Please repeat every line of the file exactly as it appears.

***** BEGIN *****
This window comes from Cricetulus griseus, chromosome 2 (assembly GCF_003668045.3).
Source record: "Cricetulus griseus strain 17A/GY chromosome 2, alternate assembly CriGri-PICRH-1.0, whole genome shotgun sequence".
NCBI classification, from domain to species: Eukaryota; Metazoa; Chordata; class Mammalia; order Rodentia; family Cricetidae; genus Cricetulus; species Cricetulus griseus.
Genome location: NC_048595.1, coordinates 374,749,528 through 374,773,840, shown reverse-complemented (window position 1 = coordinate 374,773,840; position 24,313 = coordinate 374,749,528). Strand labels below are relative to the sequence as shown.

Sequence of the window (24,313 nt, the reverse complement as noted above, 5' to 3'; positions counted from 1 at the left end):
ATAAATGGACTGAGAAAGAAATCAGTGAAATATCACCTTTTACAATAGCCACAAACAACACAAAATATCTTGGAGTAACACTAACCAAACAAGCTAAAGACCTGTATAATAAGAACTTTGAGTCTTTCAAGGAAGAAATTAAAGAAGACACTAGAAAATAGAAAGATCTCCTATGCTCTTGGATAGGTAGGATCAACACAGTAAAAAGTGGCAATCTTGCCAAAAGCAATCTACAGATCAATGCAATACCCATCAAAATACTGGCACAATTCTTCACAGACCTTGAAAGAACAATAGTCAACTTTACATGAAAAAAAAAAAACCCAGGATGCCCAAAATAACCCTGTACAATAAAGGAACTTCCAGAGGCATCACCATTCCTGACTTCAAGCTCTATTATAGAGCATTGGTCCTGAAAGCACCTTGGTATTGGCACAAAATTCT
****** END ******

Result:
This window comes from Cricetulus griseus, chromosome 2 (assembly GCF_003668045.3).
Source record: "Cricetulus griseus strain 17A/GY chromosome 2, alternate assembly CriGri-PICRH-1.0, whole genome shotgun sequence".
NCBI classification, from domain to species: Eukaryota; Metazoa; Chordata; class Mammalia; order Rodentia; family Cricetidae; genus Cricetulus; species Cricetulus griseus.
Genome location: NC_048595.1, coordinates 374,749,528 through 374,773,840, shown reverse-complemented (window position 1 = coordinate 374,773,840; position 24,313 = coordinate 374,749,528). Strand labels below are relative to the sequence as shown.

Sequence of the window (24,313 nt, the reverse complement as noted above, 5' to 3'; positions counted from 1 at the left end):
ATAAATGGACTGAGAAAGAAATCAGTGAAATATCACCTTTTACAATAGCCACAAACAACACAAAATATCTTGGAGTAACACTAACCAAACAAGCTAAAGACCTGTATAATAAGAACTTTGAGTCTTTCAAGGAAGAAATTAAAGAAGACACTAGAAAATAGAAAGATCTCCTATGCTCTTGGATAGGTAGGATCAACACAGTAAAAAGTGGCAATCTTGCCAAAAGCAATCTACAGATCAATGCAATACCCATCAAAATACTGGCACAATTCTTCACAGACCTTGAAAGAACAATAGTCAACTTTACATGAAAAAAAAAAAACCCAGGATGCCCAAAATAACCCTGTACAATAAAGGAACTTCCAGAGGCATCACCATTCCTGACTTCAAGCTCTATTATAGAGCATTGGTCCTGAAAGCACCTTGGTATTGGCACAAAATTCT